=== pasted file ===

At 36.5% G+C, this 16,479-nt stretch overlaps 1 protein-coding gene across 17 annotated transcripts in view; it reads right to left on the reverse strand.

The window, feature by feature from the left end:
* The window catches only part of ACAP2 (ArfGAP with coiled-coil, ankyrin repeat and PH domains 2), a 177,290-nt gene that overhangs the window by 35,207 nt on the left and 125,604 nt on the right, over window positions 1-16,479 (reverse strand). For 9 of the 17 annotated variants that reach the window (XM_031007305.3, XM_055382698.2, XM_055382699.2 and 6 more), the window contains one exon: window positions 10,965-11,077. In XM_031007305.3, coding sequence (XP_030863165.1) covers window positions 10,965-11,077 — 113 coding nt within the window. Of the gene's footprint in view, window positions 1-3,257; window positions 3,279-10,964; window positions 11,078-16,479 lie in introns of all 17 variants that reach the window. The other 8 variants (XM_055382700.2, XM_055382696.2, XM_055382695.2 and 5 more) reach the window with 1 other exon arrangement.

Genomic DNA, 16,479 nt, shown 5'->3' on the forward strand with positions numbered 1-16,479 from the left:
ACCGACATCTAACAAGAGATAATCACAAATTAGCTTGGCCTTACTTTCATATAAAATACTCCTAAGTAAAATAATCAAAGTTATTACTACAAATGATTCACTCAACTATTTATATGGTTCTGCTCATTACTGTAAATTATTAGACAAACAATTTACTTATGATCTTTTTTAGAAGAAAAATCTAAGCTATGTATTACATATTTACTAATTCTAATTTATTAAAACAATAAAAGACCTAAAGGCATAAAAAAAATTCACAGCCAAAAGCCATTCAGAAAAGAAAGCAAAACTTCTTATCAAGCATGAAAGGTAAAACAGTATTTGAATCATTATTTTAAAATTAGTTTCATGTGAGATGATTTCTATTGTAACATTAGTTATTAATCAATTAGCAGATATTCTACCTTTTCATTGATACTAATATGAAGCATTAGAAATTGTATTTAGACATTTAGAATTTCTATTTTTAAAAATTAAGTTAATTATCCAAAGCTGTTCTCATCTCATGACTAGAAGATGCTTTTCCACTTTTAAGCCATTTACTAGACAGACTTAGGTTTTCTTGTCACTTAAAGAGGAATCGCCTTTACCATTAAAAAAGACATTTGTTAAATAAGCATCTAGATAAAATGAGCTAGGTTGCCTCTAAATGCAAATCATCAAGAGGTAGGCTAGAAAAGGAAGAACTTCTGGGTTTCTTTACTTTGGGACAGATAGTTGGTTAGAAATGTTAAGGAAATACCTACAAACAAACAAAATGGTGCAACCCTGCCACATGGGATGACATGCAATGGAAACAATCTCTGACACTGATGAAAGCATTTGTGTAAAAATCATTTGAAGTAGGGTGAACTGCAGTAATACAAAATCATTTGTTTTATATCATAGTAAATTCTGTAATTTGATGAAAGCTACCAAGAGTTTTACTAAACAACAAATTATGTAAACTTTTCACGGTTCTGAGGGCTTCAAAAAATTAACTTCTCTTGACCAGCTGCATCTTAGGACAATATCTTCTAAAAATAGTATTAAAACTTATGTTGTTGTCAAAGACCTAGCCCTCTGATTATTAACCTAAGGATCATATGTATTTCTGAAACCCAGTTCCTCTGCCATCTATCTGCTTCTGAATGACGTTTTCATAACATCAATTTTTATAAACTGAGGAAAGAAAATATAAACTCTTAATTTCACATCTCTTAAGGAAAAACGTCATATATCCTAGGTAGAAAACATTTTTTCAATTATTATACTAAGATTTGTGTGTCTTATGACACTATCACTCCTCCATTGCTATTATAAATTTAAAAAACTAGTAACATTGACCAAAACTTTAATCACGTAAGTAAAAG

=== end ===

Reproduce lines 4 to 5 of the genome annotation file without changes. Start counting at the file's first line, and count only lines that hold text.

Genomic DNA, 16,479 nt, shown 5'->3' on the forward strand with positions numbered 1-16,479 from the left:
ACCGACATCTAACAAGAGATAATCACAAATTAGCTTGGCCTTACTTTCATATAAAATACTCCTAAGTAAAATAATCAAAGTTATTACTACAAATGATTCACTCAACTATTTATATGGTTCTGCTCATTACTGTAAATTATTAGACAAACAATTTACTTATGATCTTTTTTAGAAGAAAAATCTAAGCTATGTATTACATATTTACTAATTCTAATTTATTAAAACAATAAAAGACCTAAAGGCATAAAAAAAATTCACAGCCAAAAGCCATTCAGAAAAGAAAGCAAAACTTCTTATCAAGCATGAAAGGTAAAACAGTATTTGAATCATTATTTTAAAATTAGTTTCATGTGAGATGATTTCTATTGTAACATTAGTTATTAATCAATTAGCAGATATTCTACCTTTTCATTGATACTAATATGAAGCATTAGAAATTGTATTTAGACATTTAGAATTTCTATTTTTAAAAATTAAGTTAATTATCCAAAGCTGTTCTCATCTCATGACTAGAAGATGCTTTTCCACTTTTAAGCCATTTACTAGACAGACTTAGGTTTTCTTGTCACTTAAAGAGGAATCGCCTTTACCATTAAAAAAGACATTTGTTAAATAAGCATCTAGATAAAATGAGCTAGGTTGCCTCTAAATGCAAATCATCAAGAGGTAGGCTAGAAAAGGAAGAACTTCTGGGTTTCTTTACTTTGGGACAGATAGTTGGTTAGAAATGTTAAGGAAATACCTACAAACAAACAAAATGGTGCAACCCTGCCACATGGGATGACATGCAATGGAAACAATCTCTGACACTGATGAAAGCATTTGTGTAAAAATCATTTGAAGTAGGGTGAACTGCAGTAATACAAAATCATTTGTTTTATATCATAGTAAATTCTGTAATTTGATGAAAGCTACCAAGAGTTTTACTAAACAACAAATTATGTAAACTTTTCACGGTTCTGAGGGCTTCAAAAAATTAACTTCTCTTGACCAGCTGCATCTTAGGACAATATCTTCTAAAAATAGTATTAAAACTTATGTTGTTGTCAAAGACCTAGCCCTCTGATTATTAACCTAAGGATCATATGTATTTCTGAAACCCAGTTCCTCTGCCATCTATCTGCTTCTGAATGACGTTTTCATAACATCAATTTTTATAAACTGAGGAAAGAAAATATAAACTCTTAATTTCACATCTCTTAAGGAAAAACGTCATATATCCTAGGTAGAAAACATTTTTTCAATTATTATACTAAGATTTGTGTGTCTTATGACACTATCACTCCTCCATTGCTATTATAAATTTAAAAAACTAGTAACATTGACCAAAACTTTAATCACGTAAGTAAAAG